This site hosts expository deep dives of technical topics in mathematics and computer science. Feedback is welcome; if you'd like to reach out, you can do so here. If you'd like to subscribe, you can do so using the Atom feed. The rest of this page gives a rundown of technical details related to the site.
Design & Features
Hosting & Services
This domain's nameservers are managed by Google Domains under a GSuite account. Code for the site is hosted in a private GitHub repo, and deployments occur using GitHub Actions. Almost everything else happens through AWS. All content is stored in a private S3 bucket and served through a Cloudfront distribution. The TLS certificate is also provided by Certificate Manager. The only historical analytics I use are backend Athena queries on pageview logs stored in another S3 bucket. For monitoring and alerts I use Cloudwatch dashboards with request alarms published to SNS topics. I have a simple contact form provided by Formspree, but in the future I plan to move this to a Lambda function connected to SES instead.
Tools & Languages
I usually write code in Python and C++. Occasionally I work with Rust, and from time to time I write in Go (specifically when I'm working on the site generator itself). For most coding projects I use JetBrains IDEs; in particular CLion, PyCharm and GoLand. I write articles in Markdown (with a few feature extensions) using Sublime Text, with realtime article preview in the browser using a Hugo-like, local rendering loop.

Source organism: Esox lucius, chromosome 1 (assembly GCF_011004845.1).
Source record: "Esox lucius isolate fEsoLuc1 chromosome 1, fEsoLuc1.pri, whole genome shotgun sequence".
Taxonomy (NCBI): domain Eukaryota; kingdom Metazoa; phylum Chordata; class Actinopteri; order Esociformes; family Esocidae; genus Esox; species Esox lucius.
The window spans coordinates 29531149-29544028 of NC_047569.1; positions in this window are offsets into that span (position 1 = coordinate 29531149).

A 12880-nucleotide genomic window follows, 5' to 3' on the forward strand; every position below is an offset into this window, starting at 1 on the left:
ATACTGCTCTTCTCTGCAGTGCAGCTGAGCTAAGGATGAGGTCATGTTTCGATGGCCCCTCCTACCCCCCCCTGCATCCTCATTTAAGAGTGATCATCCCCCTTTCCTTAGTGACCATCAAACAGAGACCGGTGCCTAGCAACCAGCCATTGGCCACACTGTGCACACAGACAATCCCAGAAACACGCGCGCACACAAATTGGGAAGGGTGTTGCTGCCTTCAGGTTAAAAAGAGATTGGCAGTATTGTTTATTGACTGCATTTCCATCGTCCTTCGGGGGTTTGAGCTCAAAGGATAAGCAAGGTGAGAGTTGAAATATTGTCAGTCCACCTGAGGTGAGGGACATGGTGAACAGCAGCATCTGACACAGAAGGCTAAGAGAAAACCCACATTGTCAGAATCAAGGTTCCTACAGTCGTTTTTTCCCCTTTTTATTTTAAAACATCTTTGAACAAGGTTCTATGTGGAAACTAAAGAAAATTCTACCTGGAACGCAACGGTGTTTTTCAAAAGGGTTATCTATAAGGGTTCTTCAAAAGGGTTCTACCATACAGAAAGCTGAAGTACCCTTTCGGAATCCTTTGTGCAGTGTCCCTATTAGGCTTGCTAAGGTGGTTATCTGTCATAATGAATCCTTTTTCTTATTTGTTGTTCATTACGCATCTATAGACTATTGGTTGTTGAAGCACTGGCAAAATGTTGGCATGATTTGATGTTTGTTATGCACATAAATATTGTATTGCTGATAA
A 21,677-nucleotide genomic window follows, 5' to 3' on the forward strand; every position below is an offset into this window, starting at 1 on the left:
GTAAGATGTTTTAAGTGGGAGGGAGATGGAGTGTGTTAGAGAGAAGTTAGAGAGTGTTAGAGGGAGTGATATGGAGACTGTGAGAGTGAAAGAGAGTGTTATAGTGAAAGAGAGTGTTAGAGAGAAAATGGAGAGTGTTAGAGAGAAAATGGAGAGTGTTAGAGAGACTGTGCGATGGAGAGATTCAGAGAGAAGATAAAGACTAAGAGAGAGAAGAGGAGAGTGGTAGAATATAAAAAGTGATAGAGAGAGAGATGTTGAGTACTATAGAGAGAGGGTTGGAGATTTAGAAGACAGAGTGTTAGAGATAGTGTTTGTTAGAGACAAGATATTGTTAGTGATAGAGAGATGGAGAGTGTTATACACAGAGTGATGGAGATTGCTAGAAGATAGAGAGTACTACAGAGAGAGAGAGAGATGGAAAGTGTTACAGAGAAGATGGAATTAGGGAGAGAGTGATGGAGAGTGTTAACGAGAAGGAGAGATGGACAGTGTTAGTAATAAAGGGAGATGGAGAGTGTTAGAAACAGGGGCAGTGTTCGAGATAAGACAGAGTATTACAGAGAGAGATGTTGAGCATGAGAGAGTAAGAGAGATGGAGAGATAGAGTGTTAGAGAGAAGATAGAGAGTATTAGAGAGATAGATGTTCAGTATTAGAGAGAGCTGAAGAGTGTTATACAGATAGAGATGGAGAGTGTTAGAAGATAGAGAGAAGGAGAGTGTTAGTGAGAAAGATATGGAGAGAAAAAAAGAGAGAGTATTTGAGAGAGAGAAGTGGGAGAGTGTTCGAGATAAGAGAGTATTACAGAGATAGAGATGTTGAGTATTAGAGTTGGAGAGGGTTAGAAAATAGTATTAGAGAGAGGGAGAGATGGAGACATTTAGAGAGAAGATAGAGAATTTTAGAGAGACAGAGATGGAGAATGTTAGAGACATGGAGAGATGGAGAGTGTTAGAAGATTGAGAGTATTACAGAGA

I create my plots with matplotlib, usually exported as an SVG for resolution independence. Occasionally SVG files are too big - for example, this density plot of all 16-digit floating point values takes an egregiously long time to load. In those cases I save the plot as a high DPI PNG file instead, which loads much faster. When I'm working in Python, I use NumPy and SciPy for numerical work. In C++ I typically use Eigen.
I use two machines. My daily driver is a 15-inch 2016 MacBook Pro with a 2.9 Ghz Quad-Core Intel Core i7 CPU, 16 GB 2133 Mhz LPDDR3 memory and a 1 TB SSD. For significant research and development work I use a custom workstation running Linux with a Supermicro MBD-X10DAX EATX Dual-CPU LGA2011-3 motherboard, two Intel Xeon E5-2640 v4 2.4 Ghz 10-core processors (20 cores, 40 hyperthreads), 12 32 GB Samsung 2133 Mhz DDR4 RAM sticks (384 GB RAM), 5 2 TB Samsung 860 Pro 2.5" SSD (10 TB SATA SSD) and 5 1 TB Samsung 970 Pro M.2 NVMe SSD (5 TB NVMe M.2 SSD). Occasionally I'll swap parts out depending on what I'm working on; for example, I might remove one of the M.2 PCIe adapters to add 10Gb networking or a GPU.
Copyright & License
All articles on this site are licensed under the CC BY 4.0 license. This means you may share and adapt the content freely, including for commercial purposes, so long as attribution is provided to this site. Likewise all code is licensed under the MIT license. You are allowed to freely use and distribute the code for any reason, including commercial purposes, so long as you provide attribution to this site.